NPRA ’08: Chem sector can reverse image - Drevna

31 March 2008 21:00  [Source: ICIS news]

SAN ANTONIO, Texas (ICIS news)--The US chemicals sector could reverse its negative image and forestall hostile legislation and regulation if it works hard to educate the public and marshal the industry’s workforce, a top industry official said on Monday.

 

Charlie Drevna, president of the National Petrochemical & Refiners Association (NPRA), said that “It is my personal goal to make citizens of this country as familiar with the petrochemicals industry as they are with the refining industry.”

 

With gasoline prices at record highs, the general public is probably not well disposed toward the refining industry.  Perhaps unfairly, many blame refiners for high fuel prices rather than record oil prices and capacity constraints.

 

However, Drevna pointed out that most consumers do have a general understanding of how the refining industry works and how critically important the industry’s products - gasoline and other fuels - are to their daily lives.  Few among the general public have a parallel comprehension of the chemicals sector, he said.

 

“People understand the refining industry, but they have little or no understanding of the petrochemicals industry and how it drives our economy and how crucial chemicals are to so many aspects of their daily lives,” Drevna said.

 

It is in part due to that consumer disconnect, he said, that the US chemicals industry is facing a new barrage of what the sector regards as hostile legislation in Congress, such as climate change, ongoing limitations on domestic energy production and additional government control of industry operations.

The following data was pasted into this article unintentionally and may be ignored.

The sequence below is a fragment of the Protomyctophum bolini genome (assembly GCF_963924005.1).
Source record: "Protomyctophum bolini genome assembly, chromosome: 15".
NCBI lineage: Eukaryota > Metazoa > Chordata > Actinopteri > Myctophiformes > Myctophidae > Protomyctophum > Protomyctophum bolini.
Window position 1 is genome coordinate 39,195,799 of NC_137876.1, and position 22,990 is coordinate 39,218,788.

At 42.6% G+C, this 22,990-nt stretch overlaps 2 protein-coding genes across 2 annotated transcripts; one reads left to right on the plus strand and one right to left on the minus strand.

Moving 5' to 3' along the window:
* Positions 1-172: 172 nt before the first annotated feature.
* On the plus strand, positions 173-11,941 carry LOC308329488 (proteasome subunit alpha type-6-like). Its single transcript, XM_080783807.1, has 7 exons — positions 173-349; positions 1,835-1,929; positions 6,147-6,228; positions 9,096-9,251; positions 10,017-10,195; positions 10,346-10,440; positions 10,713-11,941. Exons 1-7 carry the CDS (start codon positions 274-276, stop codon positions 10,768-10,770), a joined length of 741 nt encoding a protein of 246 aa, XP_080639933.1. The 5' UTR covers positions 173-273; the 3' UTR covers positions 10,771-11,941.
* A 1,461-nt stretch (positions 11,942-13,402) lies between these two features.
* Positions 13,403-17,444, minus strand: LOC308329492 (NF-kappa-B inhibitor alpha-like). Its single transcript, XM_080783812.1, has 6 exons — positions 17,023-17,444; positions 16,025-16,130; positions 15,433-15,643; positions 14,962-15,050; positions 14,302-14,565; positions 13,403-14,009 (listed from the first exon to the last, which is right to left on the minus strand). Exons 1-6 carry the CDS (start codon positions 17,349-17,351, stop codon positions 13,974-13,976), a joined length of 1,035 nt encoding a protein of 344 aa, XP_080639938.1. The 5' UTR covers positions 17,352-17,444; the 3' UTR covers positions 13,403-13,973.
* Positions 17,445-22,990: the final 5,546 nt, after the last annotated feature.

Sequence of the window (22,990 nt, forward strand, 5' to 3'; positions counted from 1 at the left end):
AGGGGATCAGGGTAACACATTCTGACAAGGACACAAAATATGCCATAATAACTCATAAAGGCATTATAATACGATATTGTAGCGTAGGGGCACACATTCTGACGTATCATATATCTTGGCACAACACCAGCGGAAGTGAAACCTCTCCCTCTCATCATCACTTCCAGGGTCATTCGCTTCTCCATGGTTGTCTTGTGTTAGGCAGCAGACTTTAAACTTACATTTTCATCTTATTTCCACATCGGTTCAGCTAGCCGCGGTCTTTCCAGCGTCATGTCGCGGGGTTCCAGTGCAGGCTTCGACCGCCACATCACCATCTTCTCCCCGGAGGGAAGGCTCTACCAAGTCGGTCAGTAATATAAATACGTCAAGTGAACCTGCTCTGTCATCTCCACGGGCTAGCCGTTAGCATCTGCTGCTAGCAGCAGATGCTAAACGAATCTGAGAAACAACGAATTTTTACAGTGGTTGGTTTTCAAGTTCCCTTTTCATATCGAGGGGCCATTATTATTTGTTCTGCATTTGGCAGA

Drevna said that NPRA is soon to launch a new grassroots campaign to raise public awareness and understanding of chemicals, an effort that will include a campaign to recruit chemical industry employees as local ambassadors.

 

Effecting a turnaround in public sentiment is very possible, Drevna said.  He cited, for example, the changing public fortunes of bio-ethanol.  Once the unchallenged darling of Congress, US production of corn-based ethanol has been subjected to a succession of critical attacks in the last year from government and private sector sources in the US and Europe.

 

Biofuels remain a popular cause in the US Congress, but, as Drevna noted, sentiment about ethanol has changed amid charges that ethanol’s fuel performance and environmental impact are less promising and that ethanol-driven corn prices are boosting wider food costs.

 

Drevna was speaking on the sidelines of NPRA’s annual petrochemicals conference.  The meeting began on Sunday and runs through Tuesday.

 

Bookmark Simon Robinson’s Big Biofuels Blog for some independent thinking on biofuels


By: Joe Kamalick
+1 713 525 2653



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